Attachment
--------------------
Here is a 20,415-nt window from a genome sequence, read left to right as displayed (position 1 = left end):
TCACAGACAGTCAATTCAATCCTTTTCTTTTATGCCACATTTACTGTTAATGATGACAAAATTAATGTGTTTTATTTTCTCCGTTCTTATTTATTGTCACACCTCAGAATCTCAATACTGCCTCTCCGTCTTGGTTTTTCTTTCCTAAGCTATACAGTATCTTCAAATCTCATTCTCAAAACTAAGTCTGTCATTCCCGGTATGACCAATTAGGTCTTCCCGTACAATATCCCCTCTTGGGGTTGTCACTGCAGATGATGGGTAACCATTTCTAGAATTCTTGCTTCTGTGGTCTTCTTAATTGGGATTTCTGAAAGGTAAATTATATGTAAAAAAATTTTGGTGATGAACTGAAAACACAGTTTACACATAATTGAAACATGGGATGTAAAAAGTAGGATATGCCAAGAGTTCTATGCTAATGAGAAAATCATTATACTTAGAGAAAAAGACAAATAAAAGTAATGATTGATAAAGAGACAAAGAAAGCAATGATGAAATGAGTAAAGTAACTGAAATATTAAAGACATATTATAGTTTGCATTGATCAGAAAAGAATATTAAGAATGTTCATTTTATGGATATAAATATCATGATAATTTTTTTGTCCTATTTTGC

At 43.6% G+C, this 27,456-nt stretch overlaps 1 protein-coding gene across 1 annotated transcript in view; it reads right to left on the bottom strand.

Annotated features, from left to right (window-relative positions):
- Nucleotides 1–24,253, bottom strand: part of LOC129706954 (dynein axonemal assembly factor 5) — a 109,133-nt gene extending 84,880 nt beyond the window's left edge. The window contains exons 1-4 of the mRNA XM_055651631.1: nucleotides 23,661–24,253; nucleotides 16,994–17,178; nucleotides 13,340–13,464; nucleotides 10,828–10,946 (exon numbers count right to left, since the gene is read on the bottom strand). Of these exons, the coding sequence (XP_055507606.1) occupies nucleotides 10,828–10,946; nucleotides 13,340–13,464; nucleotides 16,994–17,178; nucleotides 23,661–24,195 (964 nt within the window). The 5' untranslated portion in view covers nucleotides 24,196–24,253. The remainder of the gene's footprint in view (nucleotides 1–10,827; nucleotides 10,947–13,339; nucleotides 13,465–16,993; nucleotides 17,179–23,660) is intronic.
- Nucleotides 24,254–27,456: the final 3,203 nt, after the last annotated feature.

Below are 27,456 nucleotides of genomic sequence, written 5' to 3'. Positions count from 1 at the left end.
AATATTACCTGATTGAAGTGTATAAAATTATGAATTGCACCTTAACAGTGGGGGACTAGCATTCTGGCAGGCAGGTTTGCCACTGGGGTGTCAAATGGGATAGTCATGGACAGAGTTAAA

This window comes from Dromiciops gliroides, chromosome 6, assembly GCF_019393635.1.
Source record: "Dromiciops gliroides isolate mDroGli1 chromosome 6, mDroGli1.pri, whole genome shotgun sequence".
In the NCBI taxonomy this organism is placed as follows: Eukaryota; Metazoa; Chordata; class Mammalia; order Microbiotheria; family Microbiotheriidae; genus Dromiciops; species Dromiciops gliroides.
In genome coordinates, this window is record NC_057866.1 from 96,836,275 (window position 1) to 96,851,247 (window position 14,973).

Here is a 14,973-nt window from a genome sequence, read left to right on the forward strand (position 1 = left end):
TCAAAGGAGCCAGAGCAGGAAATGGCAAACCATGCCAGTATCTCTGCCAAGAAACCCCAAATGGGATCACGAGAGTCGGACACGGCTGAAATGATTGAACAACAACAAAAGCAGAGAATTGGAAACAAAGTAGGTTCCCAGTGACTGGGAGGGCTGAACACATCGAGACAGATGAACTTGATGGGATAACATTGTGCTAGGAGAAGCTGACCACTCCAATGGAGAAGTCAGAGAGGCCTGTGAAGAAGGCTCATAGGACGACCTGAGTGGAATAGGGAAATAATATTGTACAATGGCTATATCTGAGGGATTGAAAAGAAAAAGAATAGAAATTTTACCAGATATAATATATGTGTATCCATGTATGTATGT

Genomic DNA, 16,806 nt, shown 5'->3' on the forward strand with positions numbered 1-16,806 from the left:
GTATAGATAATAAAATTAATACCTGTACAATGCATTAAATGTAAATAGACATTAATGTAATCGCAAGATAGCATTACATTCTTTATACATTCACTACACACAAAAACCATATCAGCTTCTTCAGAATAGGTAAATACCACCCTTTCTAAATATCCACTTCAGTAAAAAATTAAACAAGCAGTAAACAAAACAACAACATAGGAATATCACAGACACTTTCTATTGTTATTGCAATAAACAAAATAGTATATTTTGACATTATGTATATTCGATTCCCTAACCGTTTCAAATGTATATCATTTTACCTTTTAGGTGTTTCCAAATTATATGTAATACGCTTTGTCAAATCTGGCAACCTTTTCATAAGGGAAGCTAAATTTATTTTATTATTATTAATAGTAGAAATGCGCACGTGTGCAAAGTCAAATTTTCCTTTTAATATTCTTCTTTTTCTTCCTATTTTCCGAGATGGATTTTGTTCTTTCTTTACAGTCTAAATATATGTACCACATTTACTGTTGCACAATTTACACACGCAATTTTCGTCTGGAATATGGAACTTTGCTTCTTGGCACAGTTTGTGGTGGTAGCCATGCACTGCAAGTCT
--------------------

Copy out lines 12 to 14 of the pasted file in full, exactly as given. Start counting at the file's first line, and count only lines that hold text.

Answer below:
In genome coordinates, this window is record NC_057866.1 from 96,836,275 (window position 1) to 96,851,247 (window position 14,973).

Here is a 14,973-nt window from a genome sequence, read left to right on the forward strand (position 1 = left end):
TCAAAGGAGCCAGAGCAGGAAATGGCAAACCATGCCAGTATCTCTGCCAAGAAACCCCAAATGGGATCACGAGAGTCGGACACGGCTGAAATGATTGAACAACAACAAAAGCAGAGAATTGGAAACAAAGTAGGTTCCCAGTGACTGGGAGGGCTGAACACATCGAGACAGATGAACTTGATGGGATAACATTGTGCTAGGAGAAGCTGACCACTCCAATGGAGAAGTCAGAGAGGCCTGTGAAGAAGGCTCATAGGACGACCTGAGTGGAATAGGGAAATAATATTGTACAATGGCTATATCTGAGGGATTGAAAAGAAAAAGAATAGAAATTTTACCAGATATAATATATGTGTATCCATGTATGTATGT